All employees must constantly enhance their skills if they are to stay relevant and marketable in today’s workforce. Many employers provide professional development, but 28% of the most promising positions will require “considerable to extensive preparation.” To be honest, most employers will not offer training at this level so I believe “the future belongs to those who take charge of their own learning.”

Career and technical education is a key component in the training and re-training of America's workforce that, all too often, doesn't get the credit that it deserves. CareerTech provides nationally recognized competency-based curriculum, education, and training for a myriad of specialized and customized courses and training opportunities.

Just like I was asked last week, "Isn't CareerTech just for high school students?".... No, it's for high school students, adults of any age, law offenders, and business and industry.

I'm also frequently asked, "Isn't CareerTech just the traditional trade areas?".... No, we instruct students in not only trade and industrial programs, but business, marketing and information technology, health, family and consumer science, agriculture, and science, technology, engineering and math. To be honest, this list is only the major headings for the hundreds of programs that we offer from pre-engineering, culinary arts, 3D modeling and animation, drafting, aviation mechanics, etc. This doesn't even begin to encompass the various customized trainings that we do for business and industry.

CareerTech is a dynamic educational entity that has evolved over time, but they remain consistent in how they utilize business and industy's needs to drive their educational programs. These ties to industry are how CareerTech can best meet the needs of both employers and employees as the seek the training needed to be relevant in today's economy.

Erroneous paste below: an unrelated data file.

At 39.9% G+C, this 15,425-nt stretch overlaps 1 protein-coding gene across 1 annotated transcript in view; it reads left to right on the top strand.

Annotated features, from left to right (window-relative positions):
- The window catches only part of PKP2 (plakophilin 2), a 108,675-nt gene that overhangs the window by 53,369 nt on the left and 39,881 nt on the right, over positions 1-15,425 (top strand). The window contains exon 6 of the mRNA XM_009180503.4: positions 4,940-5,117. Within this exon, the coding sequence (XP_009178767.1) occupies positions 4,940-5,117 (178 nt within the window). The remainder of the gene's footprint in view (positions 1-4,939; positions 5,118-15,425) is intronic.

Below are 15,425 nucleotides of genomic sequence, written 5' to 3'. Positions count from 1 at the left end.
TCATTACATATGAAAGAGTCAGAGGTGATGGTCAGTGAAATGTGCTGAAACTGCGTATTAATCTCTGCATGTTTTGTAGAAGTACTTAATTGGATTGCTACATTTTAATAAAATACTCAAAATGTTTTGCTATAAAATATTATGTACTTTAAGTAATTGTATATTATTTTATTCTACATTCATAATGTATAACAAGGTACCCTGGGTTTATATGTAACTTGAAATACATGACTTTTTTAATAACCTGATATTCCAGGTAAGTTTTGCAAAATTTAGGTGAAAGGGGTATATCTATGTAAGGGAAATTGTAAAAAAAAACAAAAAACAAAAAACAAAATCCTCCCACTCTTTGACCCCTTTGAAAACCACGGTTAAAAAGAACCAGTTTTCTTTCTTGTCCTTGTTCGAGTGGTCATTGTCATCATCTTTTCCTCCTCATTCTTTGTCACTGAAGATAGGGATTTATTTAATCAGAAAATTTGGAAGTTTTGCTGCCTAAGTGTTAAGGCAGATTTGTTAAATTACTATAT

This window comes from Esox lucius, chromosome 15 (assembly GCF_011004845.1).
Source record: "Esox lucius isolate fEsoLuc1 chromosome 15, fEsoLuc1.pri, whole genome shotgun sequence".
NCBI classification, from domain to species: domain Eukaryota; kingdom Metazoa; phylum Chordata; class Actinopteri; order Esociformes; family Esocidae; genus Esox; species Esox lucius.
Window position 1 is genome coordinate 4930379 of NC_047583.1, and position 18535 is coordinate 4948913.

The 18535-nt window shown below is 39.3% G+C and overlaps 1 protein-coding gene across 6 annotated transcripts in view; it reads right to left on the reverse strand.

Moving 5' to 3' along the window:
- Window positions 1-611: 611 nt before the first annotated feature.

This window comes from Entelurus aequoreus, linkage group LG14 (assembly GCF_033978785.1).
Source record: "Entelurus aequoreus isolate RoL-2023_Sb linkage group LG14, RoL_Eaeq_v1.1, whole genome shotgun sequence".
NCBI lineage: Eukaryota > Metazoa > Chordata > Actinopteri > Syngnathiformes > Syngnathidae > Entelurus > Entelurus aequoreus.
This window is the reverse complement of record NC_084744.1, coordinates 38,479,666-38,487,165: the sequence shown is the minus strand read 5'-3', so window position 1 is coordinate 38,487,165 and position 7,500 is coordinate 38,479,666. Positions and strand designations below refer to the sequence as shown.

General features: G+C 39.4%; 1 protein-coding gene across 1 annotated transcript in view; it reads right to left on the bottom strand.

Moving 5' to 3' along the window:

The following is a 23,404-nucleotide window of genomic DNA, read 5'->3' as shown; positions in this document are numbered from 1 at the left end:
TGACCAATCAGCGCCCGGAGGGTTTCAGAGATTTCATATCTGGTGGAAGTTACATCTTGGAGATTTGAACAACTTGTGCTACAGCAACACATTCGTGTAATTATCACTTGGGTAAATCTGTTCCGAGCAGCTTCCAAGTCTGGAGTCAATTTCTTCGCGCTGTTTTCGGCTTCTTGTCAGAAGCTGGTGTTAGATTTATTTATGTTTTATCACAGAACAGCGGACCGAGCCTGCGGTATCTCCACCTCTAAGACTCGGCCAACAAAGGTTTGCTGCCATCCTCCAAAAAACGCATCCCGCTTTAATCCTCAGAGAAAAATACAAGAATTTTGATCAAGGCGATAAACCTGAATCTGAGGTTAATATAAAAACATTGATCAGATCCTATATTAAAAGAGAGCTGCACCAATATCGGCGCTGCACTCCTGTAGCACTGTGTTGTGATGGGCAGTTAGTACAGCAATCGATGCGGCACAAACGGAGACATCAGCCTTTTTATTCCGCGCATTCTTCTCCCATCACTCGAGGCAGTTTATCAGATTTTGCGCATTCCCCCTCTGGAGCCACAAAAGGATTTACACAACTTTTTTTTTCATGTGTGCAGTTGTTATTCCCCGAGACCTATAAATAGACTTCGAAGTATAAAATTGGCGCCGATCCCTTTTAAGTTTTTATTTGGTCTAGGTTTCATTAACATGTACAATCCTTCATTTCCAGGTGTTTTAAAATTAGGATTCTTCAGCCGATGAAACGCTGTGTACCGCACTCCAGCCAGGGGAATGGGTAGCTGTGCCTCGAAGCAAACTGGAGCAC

I believe career and technical education will continue to grow in significance and become a major force in the revitalization of America's workforce. It's truly a great way to make yourself or your company relevant in an ever-changing world economy.

Thursday, October 25, 2012

The Best of the Web: A Free Resource Featuring Websites and Activities for the Classroom

I wanted to let you know about a pretty amazing free resource from the staff of the Curriculum and Instructional Materials Center (CIMC)!

This popular resource for teachers and students entitled Best of the Web is in its 7th edition and features websites and activities for using the internet in the classroom, divided by career cluster area. They distribute this resource as a free pdf and in print form for free at exhibits of their curriculum, but it can also be purchased in packages of 10 (Call Curriculum Customer Service at 800-654-4502 and ask for the Best of the Web booklet or “item TA921").

The resources are categorized into the following areas:
  • Agriculture, Food and Natural Resources
  • Architecture and Construction
  • Arts, A/V Technology and Communications
  • Business, Management and Administration
  • Education and Training
  • Finance
  • Government and Public Administration
  • Health Science
  • Hospitality and Tourism
  • Human Services
  • Information Technology
  • Law, Public Safety, Corrections and Security
  • Manufacturing
  • Marketing, Sales and Service
  • Science, Technology, Engineering and Mathematics
  • Transportation, Distribution and Logistics
  • Core Topics
  • Sample Activities Using the Internet
    • Try these activities!
    • Is that really true?
    • Wikis: Fact or Fiction
In case you aren't familair with CIMC, they are a division of the Oklahoma Department of Career and Technology Education. The CIMC has existed since 1967 to produce competency-based instructional materials for career and technical (formerly vocational) education. They are a state education agency which also produces, prints, and distributes curriculum materials across Oklahoma and throughout the United States. The CIMC is located in Stillwater, Oklahoma.

Who uses CIMC products?
High school programs, area technology centers, junior and community colleges, proprietary schools, and government agencies are users of CIMC products. Business and industry customers are also learning of the training and cost advantages of using CIMC instructional systems. Several industry groups and trade associations have participated in the development of our products and services.